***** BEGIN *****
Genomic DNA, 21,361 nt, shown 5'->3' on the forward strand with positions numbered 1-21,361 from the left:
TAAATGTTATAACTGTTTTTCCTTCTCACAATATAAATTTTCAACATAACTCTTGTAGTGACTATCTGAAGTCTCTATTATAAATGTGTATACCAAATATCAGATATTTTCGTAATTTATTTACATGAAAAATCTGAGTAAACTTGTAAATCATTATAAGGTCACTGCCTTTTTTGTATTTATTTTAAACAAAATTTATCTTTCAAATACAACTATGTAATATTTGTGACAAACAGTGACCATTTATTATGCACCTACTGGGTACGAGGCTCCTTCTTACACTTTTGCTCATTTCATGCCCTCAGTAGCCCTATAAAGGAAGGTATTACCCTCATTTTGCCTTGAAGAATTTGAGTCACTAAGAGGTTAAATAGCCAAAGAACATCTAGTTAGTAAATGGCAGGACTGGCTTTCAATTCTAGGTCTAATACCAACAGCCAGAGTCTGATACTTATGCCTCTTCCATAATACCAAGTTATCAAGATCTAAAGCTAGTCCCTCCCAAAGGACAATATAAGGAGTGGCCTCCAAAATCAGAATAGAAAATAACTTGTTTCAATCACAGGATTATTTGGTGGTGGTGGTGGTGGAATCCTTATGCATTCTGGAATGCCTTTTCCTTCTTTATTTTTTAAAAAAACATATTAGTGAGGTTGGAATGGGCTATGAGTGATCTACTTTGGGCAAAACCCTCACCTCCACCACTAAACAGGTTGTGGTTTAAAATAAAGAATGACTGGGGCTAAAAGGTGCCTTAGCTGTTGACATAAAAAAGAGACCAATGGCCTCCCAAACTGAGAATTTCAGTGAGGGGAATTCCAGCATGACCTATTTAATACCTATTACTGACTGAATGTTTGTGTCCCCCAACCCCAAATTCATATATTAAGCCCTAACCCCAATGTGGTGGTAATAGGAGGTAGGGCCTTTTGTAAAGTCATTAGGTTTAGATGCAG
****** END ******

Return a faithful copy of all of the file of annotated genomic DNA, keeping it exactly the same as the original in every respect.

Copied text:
Genomic DNA, 21,361 nt, shown 5'->3' on the forward strand with positions numbered 1-21,361 from the left:
TAAATGTTATAACTGTTTTTCCTTCTCACAATATAAATTTTCAACATAACTCTTGTAGTGACTATCTGAAGTCTCTATTATAAATGTGTATACCAAATATCAGATATTTTCGTAATTTATTTACATGAAAAATCTGAGTAAACTTGTAAATCATTATAAGGTCACTGCCTTTTTTGTATTTATTTTAAACAAAATTTATCTTTCAAATACAACTATGTAATATTTGTGACAAACAGTGACCATTTATTATGCACCTACTGGGTACGAGGCTCCTTCTTACACTTTTGCTCATTTCATGCCCTCAGTAGCCCTATAAAGGAAGGTATTACCCTCATTTTGCCTTGAAGAATTTGAGTCACTAAGAGGTTAAATAGCCAAAGAACATCTAGTTAGTAAATGGCAGGACTGGCTTTCAATTCTAGGTCTAATACCAACAGCCAGAGTCTGATACTTATGCCTCTTCCATAATACCAAGTTATCAAGATCTAAAGCTAGTCCCTCCCAAAGGACAATATAAGGAGTGGCCTCCAAAATCAGAATAGAAAATAACTTGTTTCAATCACAGGATTATTTGGTGGTGGTGGTGGTGGAATCCTTATGCATTCTGGAATGCCTTTTCCTTCTTTATTTTTTAAAAAAACATATTAGTGAGGTTGGAATGGGCTATGAGTGATCTACTTTGGGCAAAACCCTCACCTCCACCACTAAACAGGTTGTGGTTTAAAATAAAGAATGACTGGGGCTAAAAGGTGCCTTAGCTGTTGACATAAAAAAGAGACCAATGGCCTCCCAAACTGAGAATTTCAGTGAGGGGAATTCCAGCATGACCTATTTAATACCTATTACTGACTGAATGTTTGTGTCCCCCAACCCCAAATTCATATATTAAGCCCTAACCCCAATGTGGTGGTAATAGGAGGTAGGGCCTTTTGTAAAGTCATTAGGTTTAGATGCAG